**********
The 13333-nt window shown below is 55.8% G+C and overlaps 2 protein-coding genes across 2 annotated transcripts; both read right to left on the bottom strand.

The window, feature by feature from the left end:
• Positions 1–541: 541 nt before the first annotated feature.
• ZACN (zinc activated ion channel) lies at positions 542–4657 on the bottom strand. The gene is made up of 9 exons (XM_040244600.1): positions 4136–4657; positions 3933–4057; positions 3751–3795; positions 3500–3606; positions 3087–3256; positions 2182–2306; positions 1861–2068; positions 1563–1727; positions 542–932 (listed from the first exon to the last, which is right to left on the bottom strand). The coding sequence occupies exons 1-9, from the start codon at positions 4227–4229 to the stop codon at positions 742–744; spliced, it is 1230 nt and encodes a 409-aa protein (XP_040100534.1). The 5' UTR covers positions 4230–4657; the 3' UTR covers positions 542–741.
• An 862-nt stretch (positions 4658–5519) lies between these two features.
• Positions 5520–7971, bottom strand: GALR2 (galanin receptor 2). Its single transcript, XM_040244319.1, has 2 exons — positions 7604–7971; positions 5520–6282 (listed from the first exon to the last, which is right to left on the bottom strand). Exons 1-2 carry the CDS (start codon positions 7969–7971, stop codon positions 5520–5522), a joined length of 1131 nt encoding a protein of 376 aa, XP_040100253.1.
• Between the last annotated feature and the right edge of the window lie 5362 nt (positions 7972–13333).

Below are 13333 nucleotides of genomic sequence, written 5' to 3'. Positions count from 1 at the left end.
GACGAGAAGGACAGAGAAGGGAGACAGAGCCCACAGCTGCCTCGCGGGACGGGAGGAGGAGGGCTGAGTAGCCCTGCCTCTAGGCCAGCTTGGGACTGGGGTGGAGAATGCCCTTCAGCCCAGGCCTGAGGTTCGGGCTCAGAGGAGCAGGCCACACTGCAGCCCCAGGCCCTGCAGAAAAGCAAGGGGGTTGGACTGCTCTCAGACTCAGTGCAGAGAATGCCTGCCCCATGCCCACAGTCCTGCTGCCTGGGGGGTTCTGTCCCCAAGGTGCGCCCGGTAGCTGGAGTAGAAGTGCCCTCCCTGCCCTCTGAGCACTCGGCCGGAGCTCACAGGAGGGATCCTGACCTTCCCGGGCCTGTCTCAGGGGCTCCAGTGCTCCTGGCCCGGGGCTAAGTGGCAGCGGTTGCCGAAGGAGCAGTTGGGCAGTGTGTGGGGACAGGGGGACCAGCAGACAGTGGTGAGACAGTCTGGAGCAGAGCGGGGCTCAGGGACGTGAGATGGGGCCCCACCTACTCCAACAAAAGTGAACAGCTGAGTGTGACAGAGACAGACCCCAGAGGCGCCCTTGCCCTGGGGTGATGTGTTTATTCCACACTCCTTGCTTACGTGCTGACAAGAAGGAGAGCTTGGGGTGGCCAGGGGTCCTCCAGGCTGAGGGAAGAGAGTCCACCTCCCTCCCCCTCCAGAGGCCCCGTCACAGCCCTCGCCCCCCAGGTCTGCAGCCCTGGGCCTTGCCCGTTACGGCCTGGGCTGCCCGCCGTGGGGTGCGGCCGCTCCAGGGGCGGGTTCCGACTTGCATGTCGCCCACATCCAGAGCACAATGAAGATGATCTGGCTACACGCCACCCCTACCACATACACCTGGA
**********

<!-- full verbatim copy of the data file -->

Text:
The 13333-nt window shown below is 55.8% G+C and overlaps 2 protein-coding genes across 2 annotated transcripts; both read right to left on the bottom strand.

The window, feature by feature from the left end:
• Positions 1–541: 541 nt before the first annotated feature.
• ZACN (zinc activated ion channel) lies at positions 542–4657 on the bottom strand. The gene is made up of 9 exons (XM_040244600.1): positions 4136–4657; positions 3933–4057; positions 3751–3795; positions 3500–3606; positions 3087–3256; positions 2182–2306; positions 1861–2068; positions 1563–1727; positions 542–932 (listed from the first exon to the last, which is right to left on the bottom strand). The coding sequence occupies exons 1-9, from the start codon at positions 4227–4229 to the stop codon at positions 742–744; spliced, it is 1230 nt and encodes a 409-aa protein (XP_040100534.1). The 5' UTR covers positions 4230–4657; the 3' UTR covers positions 542–741.
• An 862-nt stretch (positions 4658–5519) lies between these two features.
• Positions 5520–7971, bottom strand: GALR2 (galanin receptor 2). Its single transcript, XM_040244319.1, has 2 exons — positions 7604–7971; positions 5520–6282 (listed from the first exon to the last, which is right to left on the bottom strand). Exons 1-2 carry the CDS (start codon positions 7969–7971, stop codon positions 5520–5522), a joined length of 1131 nt encoding a protein of 376 aa, XP_040100253.1.
• Between the last annotated feature and the right edge of the window lie 5362 nt (positions 7972–13333).

Below are 13333 nucleotides of genomic sequence, written 5' to 3'. Positions count from 1 at the left end.
GACGAGAAGGACAGAGAAGGGAGACAGAGCCCACAGCTGCCTCGCGGGACGGGAGGAGGAGGGCTGAGTAGCCCTGCCTCTAGGCCAGCTTGGGACTGGGGTGGAGAATGCCCTTCAGCCCAGGCCTGAGGTTCGGGCTCAGAGGAGCAGGCCACACTGCAGCCCCAGGCCCTGCAGAAAAGCAAGGGGGTTGGACTGCTCTCAGACTCAGTGCAGAGAATGCCTGCCCCATGCCCACAGTCCTGCTGCCTGGGGGGTTCTGTCCCCAAGGTGCGCCCGGTAGCTGGAGTAGAAGTGCCCTCCCTGCCCTCTGAGCACTCGGCCGGAGCTCACAGGAGGGATCCTGACCTTCCCGGGCCTGTCTCAGGGGCTCCAGTGCTCCTGGCCCGGGGCTAAGTGGCAGCGGTTGCCGAAGGAGCAGTTGGGCAGTGTGTGGGGACAGGGGGACCAGCAGACAGTGGTGAGACAGTCTGGAGCAGAGCGGGGCTCAGGGACGTGAGATGGGGCCCCACCTACTCCAACAAAAGTGAACAGCTGAGTGTGACAGAGACAGACCCCAGAGGCGCCCTTGCCCTGGGGTGATGTGTTTATTCCACACTCCTTGCTTACGTGCTGACAAGAAGGAGAGCTTGGGGTGGCCAGGGGTCCTCCAGGCTGAGGGAAGAGAGTCCACCTCCCTCCCCCTCCAGAGGCCCCGTCACAGCCCTCGCCCCCCAGGTCTGCAGCCCTGGGCCTTGCCCGTTACGGCCTGGGCTGCCCGCCGTGGGGTGCGGCCGCTCCAGGGGCGGGTTCCGACTTGCATGTCGCCCACATCCAGAGCACAATGAAGATGATCTGGCTACACGCCACCCCTACCACATACACCTGGA